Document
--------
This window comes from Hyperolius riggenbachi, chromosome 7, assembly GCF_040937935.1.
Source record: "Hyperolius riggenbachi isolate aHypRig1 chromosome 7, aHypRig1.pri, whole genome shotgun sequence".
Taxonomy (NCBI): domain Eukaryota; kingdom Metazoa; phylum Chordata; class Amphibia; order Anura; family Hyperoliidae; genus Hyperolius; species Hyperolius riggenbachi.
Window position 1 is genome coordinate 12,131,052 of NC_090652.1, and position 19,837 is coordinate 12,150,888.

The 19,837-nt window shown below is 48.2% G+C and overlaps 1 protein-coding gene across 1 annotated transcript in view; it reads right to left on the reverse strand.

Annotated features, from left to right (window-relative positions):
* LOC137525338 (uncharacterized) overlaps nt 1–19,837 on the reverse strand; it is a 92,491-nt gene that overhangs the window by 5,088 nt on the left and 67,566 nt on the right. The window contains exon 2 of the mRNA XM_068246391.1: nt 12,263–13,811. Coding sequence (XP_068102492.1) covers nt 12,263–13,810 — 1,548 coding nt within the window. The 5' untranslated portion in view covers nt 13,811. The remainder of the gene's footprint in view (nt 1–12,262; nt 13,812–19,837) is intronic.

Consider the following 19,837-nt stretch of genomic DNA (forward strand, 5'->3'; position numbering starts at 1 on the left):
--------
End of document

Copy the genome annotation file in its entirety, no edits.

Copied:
This window comes from Hyperolius riggenbachi, chromosome 7, assembly GCF_040937935.1.
Source record: "Hyperolius riggenbachi isolate aHypRig1 chromosome 7, aHypRig1.pri, whole genome shotgun sequence".
Taxonomy (NCBI): domain Eukaryota; kingdom Metazoa; phylum Chordata; class Amphibia; order Anura; family Hyperoliidae; genus Hyperolius; species Hyperolius riggenbachi.
Window position 1 is genome coordinate 12,131,052 of NC_090652.1, and position 19,837 is coordinate 12,150,888.

The 19,837-nt window shown below is 48.2% G+C and overlaps 1 protein-coding gene across 1 annotated transcript in view; it reads right to left on the reverse strand.

Annotated features, from left to right (window-relative positions):
* LOC137525338 (uncharacterized) overlaps nt 1–19,837 on the reverse strand; it is a 92,491-nt gene that overhangs the window by 5,088 nt on the left and 67,566 nt on the right. The window contains exon 2 of the mRNA XM_068246391.1: nt 12,263–13,811. Coding sequence (XP_068102492.1) covers nt 12,263–13,810 — 1,548 coding nt within the window. The 5' untranslated portion in view covers nt 13,811. The remainder of the gene's footprint in view (nt 1–12,262; nt 13,812–19,837) is intronic.

Consider the following 19,837-nt stretch of genomic DNA (forward strand, 5'->3'; position numbering starts at 1 on the left):